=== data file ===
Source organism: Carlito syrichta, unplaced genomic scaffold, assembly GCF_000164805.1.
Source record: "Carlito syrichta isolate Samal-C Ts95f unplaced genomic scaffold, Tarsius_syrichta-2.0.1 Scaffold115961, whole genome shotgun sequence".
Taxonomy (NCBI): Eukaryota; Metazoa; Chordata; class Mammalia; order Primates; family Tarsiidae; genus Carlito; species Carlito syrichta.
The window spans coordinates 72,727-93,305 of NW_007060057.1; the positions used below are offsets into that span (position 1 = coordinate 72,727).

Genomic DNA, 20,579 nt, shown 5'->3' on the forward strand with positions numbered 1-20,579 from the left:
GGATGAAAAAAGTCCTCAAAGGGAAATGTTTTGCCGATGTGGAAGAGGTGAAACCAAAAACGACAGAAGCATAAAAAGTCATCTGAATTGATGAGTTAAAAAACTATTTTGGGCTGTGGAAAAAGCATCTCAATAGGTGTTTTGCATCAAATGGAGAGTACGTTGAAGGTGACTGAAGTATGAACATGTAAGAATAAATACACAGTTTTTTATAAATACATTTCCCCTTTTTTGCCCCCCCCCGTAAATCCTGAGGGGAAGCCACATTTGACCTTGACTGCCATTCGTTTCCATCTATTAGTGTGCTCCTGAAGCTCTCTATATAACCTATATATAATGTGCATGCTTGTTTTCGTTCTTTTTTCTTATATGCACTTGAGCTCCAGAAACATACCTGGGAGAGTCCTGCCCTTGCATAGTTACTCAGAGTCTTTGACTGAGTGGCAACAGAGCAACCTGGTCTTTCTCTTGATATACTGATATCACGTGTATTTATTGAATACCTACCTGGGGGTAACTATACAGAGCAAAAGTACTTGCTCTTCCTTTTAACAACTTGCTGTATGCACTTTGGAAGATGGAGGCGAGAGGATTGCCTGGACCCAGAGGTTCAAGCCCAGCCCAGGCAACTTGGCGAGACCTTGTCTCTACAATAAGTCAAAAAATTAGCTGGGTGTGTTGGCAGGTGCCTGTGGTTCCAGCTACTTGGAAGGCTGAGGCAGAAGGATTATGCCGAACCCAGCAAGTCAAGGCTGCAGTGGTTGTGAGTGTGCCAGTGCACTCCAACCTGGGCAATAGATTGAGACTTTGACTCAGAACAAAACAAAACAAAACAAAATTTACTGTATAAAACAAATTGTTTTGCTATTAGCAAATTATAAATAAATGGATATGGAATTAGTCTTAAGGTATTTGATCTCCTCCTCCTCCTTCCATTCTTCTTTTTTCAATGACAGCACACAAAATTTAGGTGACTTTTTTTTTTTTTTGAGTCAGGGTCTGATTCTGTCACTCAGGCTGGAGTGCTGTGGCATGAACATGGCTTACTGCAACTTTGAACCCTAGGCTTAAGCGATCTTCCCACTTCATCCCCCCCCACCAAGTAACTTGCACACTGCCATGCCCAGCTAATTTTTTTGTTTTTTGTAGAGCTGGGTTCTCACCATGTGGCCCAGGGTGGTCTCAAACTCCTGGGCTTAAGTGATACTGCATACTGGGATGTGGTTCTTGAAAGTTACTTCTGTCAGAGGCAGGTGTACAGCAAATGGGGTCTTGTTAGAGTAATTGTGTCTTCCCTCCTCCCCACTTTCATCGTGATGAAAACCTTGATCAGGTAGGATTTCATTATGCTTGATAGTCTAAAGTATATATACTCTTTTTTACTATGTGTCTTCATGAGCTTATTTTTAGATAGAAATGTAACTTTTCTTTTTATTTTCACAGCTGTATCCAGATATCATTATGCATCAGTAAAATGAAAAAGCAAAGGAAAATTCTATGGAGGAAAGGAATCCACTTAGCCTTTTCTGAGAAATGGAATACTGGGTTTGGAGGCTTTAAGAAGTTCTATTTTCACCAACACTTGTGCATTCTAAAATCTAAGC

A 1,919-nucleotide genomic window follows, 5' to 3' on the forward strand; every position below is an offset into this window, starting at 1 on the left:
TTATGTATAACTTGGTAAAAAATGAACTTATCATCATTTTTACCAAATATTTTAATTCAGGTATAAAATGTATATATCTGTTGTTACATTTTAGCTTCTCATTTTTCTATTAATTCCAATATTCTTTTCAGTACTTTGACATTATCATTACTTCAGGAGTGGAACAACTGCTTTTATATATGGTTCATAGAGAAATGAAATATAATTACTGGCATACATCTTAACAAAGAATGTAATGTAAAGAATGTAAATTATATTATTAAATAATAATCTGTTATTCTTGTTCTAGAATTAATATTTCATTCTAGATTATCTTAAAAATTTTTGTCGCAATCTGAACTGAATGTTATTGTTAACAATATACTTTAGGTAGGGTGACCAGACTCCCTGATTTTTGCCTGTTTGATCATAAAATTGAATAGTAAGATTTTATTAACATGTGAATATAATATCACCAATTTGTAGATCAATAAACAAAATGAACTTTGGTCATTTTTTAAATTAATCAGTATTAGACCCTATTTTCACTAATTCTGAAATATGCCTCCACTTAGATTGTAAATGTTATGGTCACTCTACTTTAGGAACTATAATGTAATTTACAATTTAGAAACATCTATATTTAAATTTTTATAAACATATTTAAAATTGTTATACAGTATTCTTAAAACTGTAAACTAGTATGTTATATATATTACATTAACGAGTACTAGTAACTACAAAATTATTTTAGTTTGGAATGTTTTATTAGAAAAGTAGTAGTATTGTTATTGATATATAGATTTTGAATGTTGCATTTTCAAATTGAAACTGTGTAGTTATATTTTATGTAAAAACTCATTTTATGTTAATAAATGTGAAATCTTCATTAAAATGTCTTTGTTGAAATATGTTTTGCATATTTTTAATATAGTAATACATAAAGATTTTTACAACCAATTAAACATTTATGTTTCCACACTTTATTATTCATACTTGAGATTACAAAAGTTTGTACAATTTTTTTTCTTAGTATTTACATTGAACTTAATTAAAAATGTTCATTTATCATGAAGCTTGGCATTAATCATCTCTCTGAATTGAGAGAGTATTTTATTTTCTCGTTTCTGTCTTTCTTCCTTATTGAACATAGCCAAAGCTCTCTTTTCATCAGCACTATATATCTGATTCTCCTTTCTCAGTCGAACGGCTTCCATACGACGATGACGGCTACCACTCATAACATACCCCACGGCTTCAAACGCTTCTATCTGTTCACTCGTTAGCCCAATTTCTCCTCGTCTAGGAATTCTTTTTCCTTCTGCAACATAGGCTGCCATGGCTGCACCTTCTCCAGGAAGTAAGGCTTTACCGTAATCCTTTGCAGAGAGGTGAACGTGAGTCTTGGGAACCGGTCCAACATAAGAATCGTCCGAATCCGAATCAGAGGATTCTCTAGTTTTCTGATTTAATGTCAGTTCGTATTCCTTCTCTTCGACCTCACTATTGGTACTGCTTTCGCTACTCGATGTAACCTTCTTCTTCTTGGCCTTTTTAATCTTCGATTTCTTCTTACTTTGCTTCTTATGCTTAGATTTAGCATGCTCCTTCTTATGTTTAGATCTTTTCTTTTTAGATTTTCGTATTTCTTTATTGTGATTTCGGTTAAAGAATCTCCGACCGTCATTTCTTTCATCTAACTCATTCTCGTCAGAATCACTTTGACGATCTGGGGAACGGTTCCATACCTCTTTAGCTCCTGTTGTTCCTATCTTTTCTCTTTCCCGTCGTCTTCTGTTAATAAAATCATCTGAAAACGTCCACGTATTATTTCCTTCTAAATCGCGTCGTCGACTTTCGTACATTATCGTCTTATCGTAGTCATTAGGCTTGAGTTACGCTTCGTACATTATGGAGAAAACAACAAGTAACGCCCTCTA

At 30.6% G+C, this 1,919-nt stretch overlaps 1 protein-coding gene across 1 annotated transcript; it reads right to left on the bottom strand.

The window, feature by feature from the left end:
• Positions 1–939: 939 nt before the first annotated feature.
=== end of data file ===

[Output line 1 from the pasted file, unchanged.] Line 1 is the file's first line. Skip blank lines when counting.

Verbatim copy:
Source organism: Carlito syrichta, unplaced genomic scaffold, assembly GCF_000164805.1.